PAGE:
“Indah is especially interested in people,” says Dunbar.  “If you visit first thing in the morning, she’ll follow kids from window to window.”  Bugara is the more laid-back of the two cats.  “He is not as focused as his sister,” Dunbar says.  “His attention span is pretty short!”

Bugara is the larger of the two cats, weighing 254 pounds.  Indah weighs 204 pounds.  Aside from the size difference, it’s easy to tell the two cats apart because the tip of Bugara’s left ear is missing.  On Indah, look for the three black stripes above each eye that look like oversized “eyelashes.”

Because their mother did not properly care for them, Indah and Bugara were hand-reared by Cameron Park Zoo staff, which is partly why they are so interested in people.  Hand-reared cats are typically not good candidates for breeding, so Bugara has been neutered.   This allows us to exhibit the cats together even after they reach breeding age.

Sumatran tigers are critically endangered on the Indonesian island of Sumatra, which is their only wild home.  Their native forests are being destroyed to build unsustainable palm oil plantations. 

YOU CAN HELP!  Because palm oil is in thousands of everyday products, it’s hard to avoid, but you can support companies that buy only sustainably-grown palm oil.  Download a free app to help you make eco-friendly shopping choices that help tigers, orangutans, and other rain forest animals.

Learn more about Sumatran tigers.

Watch a  video of Indah and Bugara’s first day in Tiger Forest this spring.

Click on each photo to enlarge.

 

Tengku orangutan wearing hard hat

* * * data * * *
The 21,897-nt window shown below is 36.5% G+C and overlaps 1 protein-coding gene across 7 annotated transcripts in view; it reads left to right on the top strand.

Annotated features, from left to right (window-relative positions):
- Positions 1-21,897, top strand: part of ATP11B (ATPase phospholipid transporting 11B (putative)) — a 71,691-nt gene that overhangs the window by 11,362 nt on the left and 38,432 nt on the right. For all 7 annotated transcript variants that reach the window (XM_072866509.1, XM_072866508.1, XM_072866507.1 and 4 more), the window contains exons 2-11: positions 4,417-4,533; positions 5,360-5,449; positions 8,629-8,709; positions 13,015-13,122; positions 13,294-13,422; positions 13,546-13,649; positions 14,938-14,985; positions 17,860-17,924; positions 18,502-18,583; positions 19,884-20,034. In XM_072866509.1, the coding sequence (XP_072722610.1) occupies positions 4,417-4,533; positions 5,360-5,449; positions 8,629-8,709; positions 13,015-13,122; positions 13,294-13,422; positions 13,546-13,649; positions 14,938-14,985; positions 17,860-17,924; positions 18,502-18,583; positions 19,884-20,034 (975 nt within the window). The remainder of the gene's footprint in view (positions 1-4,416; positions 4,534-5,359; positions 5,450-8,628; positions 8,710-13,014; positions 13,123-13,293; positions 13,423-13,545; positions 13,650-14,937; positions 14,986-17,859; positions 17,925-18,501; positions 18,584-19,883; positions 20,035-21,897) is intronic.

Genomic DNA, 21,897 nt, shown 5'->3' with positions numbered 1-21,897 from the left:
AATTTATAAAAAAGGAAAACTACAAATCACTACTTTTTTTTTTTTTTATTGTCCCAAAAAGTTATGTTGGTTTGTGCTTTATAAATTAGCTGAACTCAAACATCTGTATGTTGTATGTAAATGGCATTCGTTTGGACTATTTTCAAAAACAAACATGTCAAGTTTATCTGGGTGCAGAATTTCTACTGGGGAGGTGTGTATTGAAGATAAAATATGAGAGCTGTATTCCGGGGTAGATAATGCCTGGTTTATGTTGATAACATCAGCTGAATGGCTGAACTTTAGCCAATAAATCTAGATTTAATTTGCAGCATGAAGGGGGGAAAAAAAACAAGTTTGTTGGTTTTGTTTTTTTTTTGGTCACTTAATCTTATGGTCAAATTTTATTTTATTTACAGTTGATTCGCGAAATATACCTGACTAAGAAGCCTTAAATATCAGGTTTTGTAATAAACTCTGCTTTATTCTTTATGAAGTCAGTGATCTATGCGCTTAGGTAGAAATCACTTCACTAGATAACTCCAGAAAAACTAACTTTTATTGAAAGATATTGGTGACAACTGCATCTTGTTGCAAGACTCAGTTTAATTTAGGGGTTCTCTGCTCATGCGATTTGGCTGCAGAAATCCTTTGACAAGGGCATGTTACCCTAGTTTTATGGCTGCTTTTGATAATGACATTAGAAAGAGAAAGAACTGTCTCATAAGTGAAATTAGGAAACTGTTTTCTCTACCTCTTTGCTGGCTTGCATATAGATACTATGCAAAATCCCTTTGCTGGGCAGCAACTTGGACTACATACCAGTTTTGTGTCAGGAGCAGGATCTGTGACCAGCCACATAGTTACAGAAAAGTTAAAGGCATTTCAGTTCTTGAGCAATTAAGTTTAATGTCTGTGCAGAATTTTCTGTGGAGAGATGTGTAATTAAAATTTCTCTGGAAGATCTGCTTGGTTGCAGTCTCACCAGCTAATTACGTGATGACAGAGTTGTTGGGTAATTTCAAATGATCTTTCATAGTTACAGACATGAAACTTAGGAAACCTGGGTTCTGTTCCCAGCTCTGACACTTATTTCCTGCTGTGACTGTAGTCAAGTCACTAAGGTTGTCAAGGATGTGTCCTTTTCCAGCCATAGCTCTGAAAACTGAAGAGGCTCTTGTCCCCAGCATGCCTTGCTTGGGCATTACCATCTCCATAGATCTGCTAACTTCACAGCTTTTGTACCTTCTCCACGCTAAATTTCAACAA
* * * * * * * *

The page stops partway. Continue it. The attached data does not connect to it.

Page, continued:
6 Things You Never Knew About Orangutans

With the spotlight on Tara, our new orangutan, we’re sharing some orangutan insights this week!

1. Orangutans are lazy
It’s true – even wild orangutans sleep late and take lots of naps.  Because they are so intelligent, they know exactly which trees are fruiting.  They’ll go directly to the food source, eat, then rest.  No need to wander the forest all day searching for a meal! 

2. Orangutans make their beds
In the wild, orangutans arrange leaves and branches to make a comfy nest.  Check out this video of Tengku, our male orangutan, making a nest out of blankets and shredded paper.   

3. Orangutans are tree-dwellers
Wild orangutans rarely descend to the ground, and the same is true at the zoo.  The artificial trees and vines in Orangutan Valley allow our orangutans to move just as they would in the forest.   Tengku shows how it’s done in the video below. 

4. Orangutans use umbrellas
In the rain forest, orangutans hold big leaves above their heads when it rains.  At the zoo, our orangutans put blankets, hats, and paper bags on their heads.

5. Orangutans aren’t monkeys